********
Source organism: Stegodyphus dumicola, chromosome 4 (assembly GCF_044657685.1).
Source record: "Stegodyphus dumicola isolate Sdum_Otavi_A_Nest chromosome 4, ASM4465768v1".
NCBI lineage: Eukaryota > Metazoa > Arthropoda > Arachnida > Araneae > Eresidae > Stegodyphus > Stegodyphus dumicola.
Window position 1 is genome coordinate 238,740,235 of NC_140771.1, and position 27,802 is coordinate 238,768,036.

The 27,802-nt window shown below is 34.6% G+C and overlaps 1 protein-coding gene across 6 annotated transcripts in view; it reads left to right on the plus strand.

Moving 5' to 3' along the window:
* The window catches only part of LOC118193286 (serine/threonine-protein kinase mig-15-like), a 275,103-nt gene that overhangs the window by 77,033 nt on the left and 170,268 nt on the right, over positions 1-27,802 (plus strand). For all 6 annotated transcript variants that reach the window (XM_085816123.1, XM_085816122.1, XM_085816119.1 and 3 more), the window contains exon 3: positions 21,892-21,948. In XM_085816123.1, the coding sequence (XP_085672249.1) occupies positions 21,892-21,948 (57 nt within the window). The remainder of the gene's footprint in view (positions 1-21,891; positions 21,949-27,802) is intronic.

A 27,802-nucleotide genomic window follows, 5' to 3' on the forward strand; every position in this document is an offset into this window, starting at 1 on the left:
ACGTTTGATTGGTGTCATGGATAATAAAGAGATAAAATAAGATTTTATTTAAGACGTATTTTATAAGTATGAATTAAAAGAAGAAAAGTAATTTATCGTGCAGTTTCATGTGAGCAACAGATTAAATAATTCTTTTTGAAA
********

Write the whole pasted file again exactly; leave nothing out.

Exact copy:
Source organism: Stegodyphus dumicola, chromosome 4 (assembly GCF_044657685.1).
Source record: "Stegodyphus dumicola isolate Sdum_Otavi_A_Nest chromosome 4, ASM4465768v1".
NCBI lineage: Eukaryota > Metazoa > Arthropoda > Arachnida > Araneae > Eresidae > Stegodyphus > Stegodyphus dumicola.
Window position 1 is genome coordinate 238,740,235 of NC_140771.1, and position 27,802 is coordinate 238,768,036.

The 27,802-nt window shown below is 34.6% G+C and overlaps 1 protein-coding gene across 6 annotated transcripts in view; it reads left to right on the plus strand.

Moving 5' to 3' along the window:
* The window catches only part of LOC118193286 (serine/threonine-protein kinase mig-15-like), a 275,103-nt gene that overhangs the window by 77,033 nt on the left and 170,268 nt on the right, over positions 1-27,802 (plus strand). For all 6 annotated transcript variants that reach the window (XM_085816123.1, XM_085816122.1, XM_085816119.1 and 3 more), the window contains exon 3: positions 21,892-21,948. In XM_085816123.1, the coding sequence (XP_085672249.1) occupies positions 21,892-21,948 (57 nt within the window). The remainder of the gene's footprint in view (positions 1-21,891; positions 21,949-27,802) is intronic.

A 27,802-nucleotide genomic window follows, 5' to 3' on the forward strand; every position in this document is an offset into this window, starting at 1 on the left:
ACGTTTGATTGGTGTCATGGATAATAAAGAGATAAAATAAGATTTTATTTAAGACGTATTTTATAAGTATGAATTAAAAGAAGAAAAGTAATTTATCGTGCAGTTTCATGTGAGCAACAGATTAAATAATTCTTTTTGAAA